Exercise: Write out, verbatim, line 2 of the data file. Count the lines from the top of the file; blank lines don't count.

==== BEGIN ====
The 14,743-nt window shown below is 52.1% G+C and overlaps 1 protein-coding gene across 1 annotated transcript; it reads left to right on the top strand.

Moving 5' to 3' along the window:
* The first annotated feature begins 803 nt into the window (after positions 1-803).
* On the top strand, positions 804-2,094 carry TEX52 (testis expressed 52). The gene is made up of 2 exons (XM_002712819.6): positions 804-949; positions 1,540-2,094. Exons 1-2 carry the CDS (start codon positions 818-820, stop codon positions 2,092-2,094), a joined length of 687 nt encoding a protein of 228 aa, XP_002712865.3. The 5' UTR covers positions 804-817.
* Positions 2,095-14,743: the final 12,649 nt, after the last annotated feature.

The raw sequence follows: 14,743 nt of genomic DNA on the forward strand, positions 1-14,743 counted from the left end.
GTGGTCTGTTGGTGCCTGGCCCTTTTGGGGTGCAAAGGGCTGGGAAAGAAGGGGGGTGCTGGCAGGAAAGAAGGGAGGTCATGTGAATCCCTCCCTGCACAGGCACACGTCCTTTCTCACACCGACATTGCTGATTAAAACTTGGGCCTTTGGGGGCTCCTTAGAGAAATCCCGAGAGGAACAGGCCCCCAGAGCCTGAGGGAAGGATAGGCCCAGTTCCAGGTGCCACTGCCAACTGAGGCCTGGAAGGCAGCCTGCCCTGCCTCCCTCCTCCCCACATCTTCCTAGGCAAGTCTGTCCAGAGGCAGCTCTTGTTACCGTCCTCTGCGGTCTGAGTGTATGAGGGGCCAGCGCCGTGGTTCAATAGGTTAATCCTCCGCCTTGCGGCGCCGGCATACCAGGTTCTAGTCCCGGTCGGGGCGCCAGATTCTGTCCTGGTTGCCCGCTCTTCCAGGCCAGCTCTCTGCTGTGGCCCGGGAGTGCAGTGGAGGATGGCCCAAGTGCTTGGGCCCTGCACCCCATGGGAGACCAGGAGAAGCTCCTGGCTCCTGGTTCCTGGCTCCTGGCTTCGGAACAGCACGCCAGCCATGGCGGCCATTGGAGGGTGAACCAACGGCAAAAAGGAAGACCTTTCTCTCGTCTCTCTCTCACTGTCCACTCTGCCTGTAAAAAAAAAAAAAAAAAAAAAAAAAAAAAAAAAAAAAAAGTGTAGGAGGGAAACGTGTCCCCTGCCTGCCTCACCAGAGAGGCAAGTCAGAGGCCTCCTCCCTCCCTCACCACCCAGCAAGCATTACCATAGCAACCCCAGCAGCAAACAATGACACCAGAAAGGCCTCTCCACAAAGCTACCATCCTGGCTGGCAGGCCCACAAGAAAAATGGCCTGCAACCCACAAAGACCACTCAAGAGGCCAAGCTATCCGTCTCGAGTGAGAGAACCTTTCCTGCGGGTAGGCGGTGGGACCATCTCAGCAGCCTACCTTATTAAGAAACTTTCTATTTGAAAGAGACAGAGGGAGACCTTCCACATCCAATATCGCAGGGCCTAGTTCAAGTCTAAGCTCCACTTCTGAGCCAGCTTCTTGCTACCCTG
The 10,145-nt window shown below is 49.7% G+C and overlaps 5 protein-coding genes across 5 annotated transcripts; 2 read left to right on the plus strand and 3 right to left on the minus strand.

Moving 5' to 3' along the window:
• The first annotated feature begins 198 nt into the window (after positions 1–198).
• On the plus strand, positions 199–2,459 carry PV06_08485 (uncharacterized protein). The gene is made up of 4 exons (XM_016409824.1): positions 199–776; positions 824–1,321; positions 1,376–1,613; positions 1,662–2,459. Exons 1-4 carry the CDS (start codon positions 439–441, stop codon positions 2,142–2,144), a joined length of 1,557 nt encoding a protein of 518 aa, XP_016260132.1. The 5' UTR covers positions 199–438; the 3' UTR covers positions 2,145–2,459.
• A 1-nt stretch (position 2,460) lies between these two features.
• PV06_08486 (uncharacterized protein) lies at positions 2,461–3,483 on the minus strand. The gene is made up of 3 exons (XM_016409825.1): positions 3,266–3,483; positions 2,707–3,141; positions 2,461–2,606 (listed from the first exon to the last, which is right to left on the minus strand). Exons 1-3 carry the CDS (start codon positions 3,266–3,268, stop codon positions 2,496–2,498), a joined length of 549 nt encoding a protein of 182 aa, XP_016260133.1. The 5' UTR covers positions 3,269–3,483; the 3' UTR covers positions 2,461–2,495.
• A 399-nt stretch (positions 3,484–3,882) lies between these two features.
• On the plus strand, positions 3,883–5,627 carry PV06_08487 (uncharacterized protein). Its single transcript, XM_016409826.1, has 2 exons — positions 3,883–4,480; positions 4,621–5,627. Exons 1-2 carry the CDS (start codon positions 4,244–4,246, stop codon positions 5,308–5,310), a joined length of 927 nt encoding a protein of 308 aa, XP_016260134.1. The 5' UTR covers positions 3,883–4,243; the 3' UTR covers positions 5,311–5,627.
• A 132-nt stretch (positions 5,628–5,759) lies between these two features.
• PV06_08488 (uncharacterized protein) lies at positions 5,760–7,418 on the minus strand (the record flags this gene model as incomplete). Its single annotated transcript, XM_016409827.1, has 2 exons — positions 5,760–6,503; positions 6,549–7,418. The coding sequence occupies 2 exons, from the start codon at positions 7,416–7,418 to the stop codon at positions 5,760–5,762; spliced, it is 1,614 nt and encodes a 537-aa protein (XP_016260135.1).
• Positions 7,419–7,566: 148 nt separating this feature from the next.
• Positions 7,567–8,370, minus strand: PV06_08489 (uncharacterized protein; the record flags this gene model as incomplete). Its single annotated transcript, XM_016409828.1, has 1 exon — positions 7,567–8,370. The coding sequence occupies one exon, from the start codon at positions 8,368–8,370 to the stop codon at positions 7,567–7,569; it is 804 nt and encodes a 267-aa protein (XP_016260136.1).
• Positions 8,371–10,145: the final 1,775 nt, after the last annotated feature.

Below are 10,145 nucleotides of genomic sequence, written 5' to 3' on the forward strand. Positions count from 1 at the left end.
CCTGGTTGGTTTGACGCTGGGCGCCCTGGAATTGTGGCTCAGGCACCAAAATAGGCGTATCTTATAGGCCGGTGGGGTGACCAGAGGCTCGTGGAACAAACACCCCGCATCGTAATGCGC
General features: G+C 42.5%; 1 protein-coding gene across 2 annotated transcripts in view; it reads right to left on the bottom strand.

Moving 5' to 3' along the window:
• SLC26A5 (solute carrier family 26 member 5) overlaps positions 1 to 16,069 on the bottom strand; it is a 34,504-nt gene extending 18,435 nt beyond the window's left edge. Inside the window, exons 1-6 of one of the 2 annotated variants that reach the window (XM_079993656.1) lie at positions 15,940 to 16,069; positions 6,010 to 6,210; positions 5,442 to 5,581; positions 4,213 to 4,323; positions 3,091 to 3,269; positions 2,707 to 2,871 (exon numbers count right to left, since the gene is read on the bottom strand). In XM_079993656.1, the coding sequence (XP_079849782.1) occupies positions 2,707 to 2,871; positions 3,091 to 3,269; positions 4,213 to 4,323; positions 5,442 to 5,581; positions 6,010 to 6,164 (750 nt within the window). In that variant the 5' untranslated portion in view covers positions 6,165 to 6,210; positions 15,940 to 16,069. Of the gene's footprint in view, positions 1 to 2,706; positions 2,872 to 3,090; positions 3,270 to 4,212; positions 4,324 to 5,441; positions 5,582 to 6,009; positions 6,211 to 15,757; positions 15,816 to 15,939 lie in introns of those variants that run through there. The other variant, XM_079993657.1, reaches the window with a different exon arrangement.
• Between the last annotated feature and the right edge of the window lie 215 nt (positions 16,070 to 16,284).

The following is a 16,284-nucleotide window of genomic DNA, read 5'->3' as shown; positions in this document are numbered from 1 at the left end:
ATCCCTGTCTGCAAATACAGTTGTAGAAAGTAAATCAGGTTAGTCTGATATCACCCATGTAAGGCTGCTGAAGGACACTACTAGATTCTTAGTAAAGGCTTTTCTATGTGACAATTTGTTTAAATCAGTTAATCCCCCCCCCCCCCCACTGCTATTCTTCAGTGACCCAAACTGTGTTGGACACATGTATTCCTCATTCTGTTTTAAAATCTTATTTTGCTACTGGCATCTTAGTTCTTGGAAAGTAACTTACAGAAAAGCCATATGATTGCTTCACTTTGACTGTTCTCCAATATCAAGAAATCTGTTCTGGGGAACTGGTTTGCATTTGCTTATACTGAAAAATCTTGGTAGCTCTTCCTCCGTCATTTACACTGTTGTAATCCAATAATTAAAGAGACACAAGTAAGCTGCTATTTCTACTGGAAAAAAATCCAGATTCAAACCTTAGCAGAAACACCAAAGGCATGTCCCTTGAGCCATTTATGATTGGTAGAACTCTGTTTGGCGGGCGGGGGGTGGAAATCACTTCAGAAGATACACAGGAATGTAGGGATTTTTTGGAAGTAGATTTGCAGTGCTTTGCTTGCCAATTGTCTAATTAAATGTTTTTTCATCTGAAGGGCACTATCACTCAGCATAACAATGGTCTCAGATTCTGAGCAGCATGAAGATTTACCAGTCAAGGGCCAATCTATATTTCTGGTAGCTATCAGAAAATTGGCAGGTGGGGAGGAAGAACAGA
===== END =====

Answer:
Moving 5' to 3' along the window: